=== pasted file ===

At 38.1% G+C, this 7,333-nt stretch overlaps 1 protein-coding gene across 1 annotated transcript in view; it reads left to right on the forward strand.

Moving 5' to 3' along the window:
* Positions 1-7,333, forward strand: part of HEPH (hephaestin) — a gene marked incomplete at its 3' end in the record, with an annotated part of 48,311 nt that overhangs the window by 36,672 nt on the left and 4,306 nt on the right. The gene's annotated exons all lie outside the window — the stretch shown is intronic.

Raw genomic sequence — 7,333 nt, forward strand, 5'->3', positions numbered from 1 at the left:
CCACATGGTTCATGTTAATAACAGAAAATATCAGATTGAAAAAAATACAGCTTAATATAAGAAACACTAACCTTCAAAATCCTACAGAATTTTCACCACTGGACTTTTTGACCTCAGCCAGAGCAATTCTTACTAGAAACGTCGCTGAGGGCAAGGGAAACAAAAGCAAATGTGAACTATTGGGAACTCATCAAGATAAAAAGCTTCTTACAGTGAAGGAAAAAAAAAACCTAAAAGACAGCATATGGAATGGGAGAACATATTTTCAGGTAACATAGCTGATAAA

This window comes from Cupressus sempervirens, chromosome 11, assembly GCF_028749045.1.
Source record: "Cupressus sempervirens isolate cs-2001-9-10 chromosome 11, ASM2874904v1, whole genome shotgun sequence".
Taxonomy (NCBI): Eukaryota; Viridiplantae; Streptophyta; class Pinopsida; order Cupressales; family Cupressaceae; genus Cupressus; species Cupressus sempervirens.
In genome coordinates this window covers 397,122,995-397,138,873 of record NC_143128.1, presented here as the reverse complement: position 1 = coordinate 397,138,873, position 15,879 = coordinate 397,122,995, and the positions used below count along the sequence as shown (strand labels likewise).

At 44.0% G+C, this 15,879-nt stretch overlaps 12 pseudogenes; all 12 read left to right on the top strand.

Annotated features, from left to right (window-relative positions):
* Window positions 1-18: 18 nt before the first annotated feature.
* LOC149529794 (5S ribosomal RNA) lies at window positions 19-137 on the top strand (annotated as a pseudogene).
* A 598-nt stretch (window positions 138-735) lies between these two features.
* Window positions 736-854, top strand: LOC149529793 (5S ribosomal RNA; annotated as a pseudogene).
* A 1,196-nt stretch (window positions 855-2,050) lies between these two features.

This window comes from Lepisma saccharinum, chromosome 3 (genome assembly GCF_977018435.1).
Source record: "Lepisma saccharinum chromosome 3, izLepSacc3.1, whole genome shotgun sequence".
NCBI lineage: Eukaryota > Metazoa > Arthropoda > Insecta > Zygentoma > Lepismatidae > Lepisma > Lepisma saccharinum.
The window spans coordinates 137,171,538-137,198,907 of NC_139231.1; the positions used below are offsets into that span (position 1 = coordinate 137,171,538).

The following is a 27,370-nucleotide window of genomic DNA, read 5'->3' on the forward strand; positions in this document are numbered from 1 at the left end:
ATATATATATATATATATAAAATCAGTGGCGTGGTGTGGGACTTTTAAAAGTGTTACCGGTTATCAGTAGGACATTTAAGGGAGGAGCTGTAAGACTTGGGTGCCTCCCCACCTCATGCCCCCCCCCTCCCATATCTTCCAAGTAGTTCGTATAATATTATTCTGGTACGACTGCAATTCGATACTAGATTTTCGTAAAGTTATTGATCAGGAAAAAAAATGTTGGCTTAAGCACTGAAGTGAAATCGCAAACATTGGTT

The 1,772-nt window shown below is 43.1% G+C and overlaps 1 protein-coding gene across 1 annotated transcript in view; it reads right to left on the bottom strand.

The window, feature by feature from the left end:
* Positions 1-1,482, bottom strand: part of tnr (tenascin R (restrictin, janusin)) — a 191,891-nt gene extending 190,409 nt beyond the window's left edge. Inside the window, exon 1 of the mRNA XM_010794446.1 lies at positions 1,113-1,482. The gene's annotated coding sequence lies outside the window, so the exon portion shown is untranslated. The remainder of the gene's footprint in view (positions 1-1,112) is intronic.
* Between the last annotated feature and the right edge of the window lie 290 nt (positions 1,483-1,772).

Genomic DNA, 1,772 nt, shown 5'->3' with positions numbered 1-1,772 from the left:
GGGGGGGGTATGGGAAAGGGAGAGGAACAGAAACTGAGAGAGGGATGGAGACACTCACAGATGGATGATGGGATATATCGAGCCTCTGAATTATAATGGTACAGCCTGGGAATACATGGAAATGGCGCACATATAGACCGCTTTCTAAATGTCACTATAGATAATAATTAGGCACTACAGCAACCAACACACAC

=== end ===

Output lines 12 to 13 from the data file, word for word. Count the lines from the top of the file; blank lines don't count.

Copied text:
* Window positions 1-18: 18 nt before the first annotated feature.
* LOC149529794 (5S ribosomal RNA) lies at window positions 19-137 on the top strand (annotated as a pseudogene).